Mike Doyle: Captain with blue blood
- 28 June 2011 11:03
- Posted by David Clayton
Mike Doyle once claimed there were only two teams in Manchester – Manchester City and Manchester City reserves – and that pretty much sums up the Blues’ most decorated player.
Doyle was incapable of giving less than 100 per cent on the pitch and believed he should play as the City supporters would if they were given a chance to play for the club they loved.
He was tough and uncompromising on the pitch and he lived life to the full off it. He was also famed for his dislike of Manchester United and before the Manchester derbies of the 1960s and 70s, journalists would approach Doyle for a comment that would invariably stir things up - but the City fans loved him for it!
Mike called a spade a spade, and if people didn’t like what he had to say, tough luck, he’d say it anyway.
He joined City in 1962 as an apprentice when scout Harry Godwin visited his home in Reddish after hearing several clubs were on his trail. Apparently, Godwin said he knew he had a good chance of signing the Stockport Boys half-back when he saw his father’s police helmet on the dining room table with a City programme next to it!
Mike soon made an impression at Maine Road, once asking Bert Trautmann if his back was OK after conceding eight goals against Wolves. Trautmann wasn’t impressed and told the lippy youngster what he’d do if he showed a lack of respect again.
He ended up washing Bert’s VW Beetle every week for the next few months
An important lesson learned, Doyle buckled down and made his first-team debut at Cardiff City in March 1964. Welsh legend John Charles gave the skinny 17-year-old something of a pummelling, though he held his own in a 2-2 draw.
Joe Mercer was quick to spot his potential when he took over as manager the following year and Doyle played 19 League games, scoring seven goals after playing several matches as an emergency striker and bagging six goals in four games!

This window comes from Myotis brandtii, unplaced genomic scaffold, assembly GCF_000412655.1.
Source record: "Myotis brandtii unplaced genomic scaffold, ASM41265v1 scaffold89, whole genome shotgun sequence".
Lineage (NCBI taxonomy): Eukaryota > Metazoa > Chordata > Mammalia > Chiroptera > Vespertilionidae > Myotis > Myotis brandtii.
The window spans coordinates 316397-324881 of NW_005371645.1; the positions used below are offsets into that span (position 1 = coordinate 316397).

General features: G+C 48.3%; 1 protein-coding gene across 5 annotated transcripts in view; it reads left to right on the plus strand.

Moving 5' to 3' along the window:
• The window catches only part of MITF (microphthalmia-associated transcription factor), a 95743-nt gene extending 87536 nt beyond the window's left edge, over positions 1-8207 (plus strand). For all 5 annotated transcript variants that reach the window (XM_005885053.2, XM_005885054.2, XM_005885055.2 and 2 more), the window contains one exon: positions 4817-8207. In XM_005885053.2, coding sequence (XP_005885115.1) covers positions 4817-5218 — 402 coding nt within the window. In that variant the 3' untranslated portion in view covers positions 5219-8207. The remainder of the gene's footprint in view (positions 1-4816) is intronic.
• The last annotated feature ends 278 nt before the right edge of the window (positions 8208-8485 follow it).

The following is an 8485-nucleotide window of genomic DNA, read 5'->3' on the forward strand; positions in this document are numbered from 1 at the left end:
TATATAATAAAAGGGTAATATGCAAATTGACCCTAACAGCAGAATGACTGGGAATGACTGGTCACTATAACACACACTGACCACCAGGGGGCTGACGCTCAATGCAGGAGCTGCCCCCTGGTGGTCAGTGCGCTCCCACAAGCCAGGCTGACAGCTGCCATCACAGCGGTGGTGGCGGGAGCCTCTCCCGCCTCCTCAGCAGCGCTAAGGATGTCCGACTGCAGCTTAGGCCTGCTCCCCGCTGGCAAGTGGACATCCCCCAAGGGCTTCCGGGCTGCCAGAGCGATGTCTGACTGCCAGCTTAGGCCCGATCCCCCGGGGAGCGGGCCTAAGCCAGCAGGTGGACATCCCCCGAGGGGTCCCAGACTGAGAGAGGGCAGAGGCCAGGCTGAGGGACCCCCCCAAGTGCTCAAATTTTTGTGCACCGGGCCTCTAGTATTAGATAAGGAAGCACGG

It wasn’t until the 1967/68 campaign that Doyle was finally handed the No.4 jersey for keeps and he formed part of the backbone of the side that won the title that season, playing 40 of the 42 League games.
As the years went on, he liked nothing more than to wind United fans up, once claiming he loved playing the Reds because it was “four easy points” (it was just two points for a win back then). He even claimed he was “gutted” when United were relegated in 1974 – but only because it was the loss of two guaranteed victories!
Doyle seemed to dig even deeper when City played United and was on the losing side just once in the 16 derbies he played in between March 1968 and September 1975.
His form at club level was such that he was included in the provisional squad for the 1970 World Cup in Mexico, but when his wife Cheryl fell ill, he stayed by her bedside and informed England he wasn’t available for selection.
After adding winner’s medals for the 1969 FA Cup and 1970 European Cup Winners’ Cup, Doyle continued to be a permanent fixture in the City starting XI, gradually moving to centre-half from his usual half-back role.
He finally won the first of his five England caps in 1975 and the arrival of Dave Watson saw Doyle forge a superb defensive partnership that became the scourge of strikers throughout the land.
Doyle was also handed the captain’s armband in ’75 for the first time and he celebrated his first year as skipper by lifting the League Cup in February 1976 with a 2-1 win over Newcastle.
Doyle almost captained City to the title the following year, too, missing out by a single point to Liverpool, though a persistent knee injury meant it was also the beginning of the end of his City career.
He managed just 13 starts during the 1977/78 season before calling time on his 16-year association with the Blues by joining Stoke in June 1978 for a fee of £50,000.
He’d made 558 appearances and scored 40 goals – he was, and still is, City’s most decorated player
After his retirement he took up golf for a while and loved nothing more than walking his dogs near his North Manchester home. He published his autobiography ‘Blue Blood’ in 2004 and this writer was lucky enough to assist him on the project.
Mike had battled failing health for the past 12 months before hanging his boots up for the last time on June 27, surrounded by his family. He leaves behind his wife Cheryl, sons Scott and Grant and daughters Stephanie and Natalie. He’ll be sadly missed by City fans everywhere.